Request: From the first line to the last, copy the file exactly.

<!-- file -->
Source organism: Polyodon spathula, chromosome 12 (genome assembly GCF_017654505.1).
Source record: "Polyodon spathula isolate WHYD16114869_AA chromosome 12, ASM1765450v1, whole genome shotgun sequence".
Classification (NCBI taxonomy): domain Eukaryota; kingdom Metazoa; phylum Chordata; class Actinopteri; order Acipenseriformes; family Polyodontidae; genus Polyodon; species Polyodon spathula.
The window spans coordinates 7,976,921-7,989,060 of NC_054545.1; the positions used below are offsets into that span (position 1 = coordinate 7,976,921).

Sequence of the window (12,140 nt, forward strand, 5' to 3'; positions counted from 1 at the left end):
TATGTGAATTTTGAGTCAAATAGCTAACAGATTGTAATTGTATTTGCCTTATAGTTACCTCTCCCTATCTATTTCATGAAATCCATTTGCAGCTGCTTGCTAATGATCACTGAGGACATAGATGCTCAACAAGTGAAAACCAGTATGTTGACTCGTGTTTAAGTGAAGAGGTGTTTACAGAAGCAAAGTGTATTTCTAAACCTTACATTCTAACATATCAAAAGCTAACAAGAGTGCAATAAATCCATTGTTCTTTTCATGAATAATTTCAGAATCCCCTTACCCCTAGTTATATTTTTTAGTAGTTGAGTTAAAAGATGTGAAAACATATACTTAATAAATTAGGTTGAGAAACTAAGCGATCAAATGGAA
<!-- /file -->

Source organism: Polyodon spathula, chromosome 12 (genome assembly GCF_017654505.1).
Source record: "Polyodon spathula isolate WHYD16114869_AA chromosome 12, ASM1765450v1, whole genome shotgun sequence".
Classification (NCBI taxonomy): domain Eukaryota; kingdom Metazoa; phylum Chordata; class Actinopteri; order Acipenseriformes; family Polyodontidae; genus Polyodon; species Polyodon spathula.
The window spans coordinates 7,976,921-7,989,060 of NC_054545.1; the positions used below are offsets into that span (position 1 = coordinate 7,976,921).

Sequence of the window (12,140 nt, forward strand, 5' to 3'; positions counted from 1 at the left end):
TATGTGAATTTTGAGTCAAATAGCTAACAGATTGTAATTGTATTTGCCTTATAGTTACCTCTCCCTATCTATTTCATGAAATCCATTTGCAGCTGCTTGCTAATGATCACTGAGGACATAGATGCTCAACAAGTGAAAACCAGTATGTTGACTCGTGTTTAAGTGAAGAGGTGTTTACAGAAGCAAAGTGTATTTCTAAACCTTACATTCTAACATATCAAAAGCTAACAAGAGTGCAATAAATCCATTGTTCTTTTCATGAATAATTTCAGAATCCCCTTACCCCTAGTTATATTTTTTAGTAGTTGAGTTAAAAGATGTGAAAACATATACTTAATAAATTAGGTTGAGAAACTAAGCGATCAAATGGAA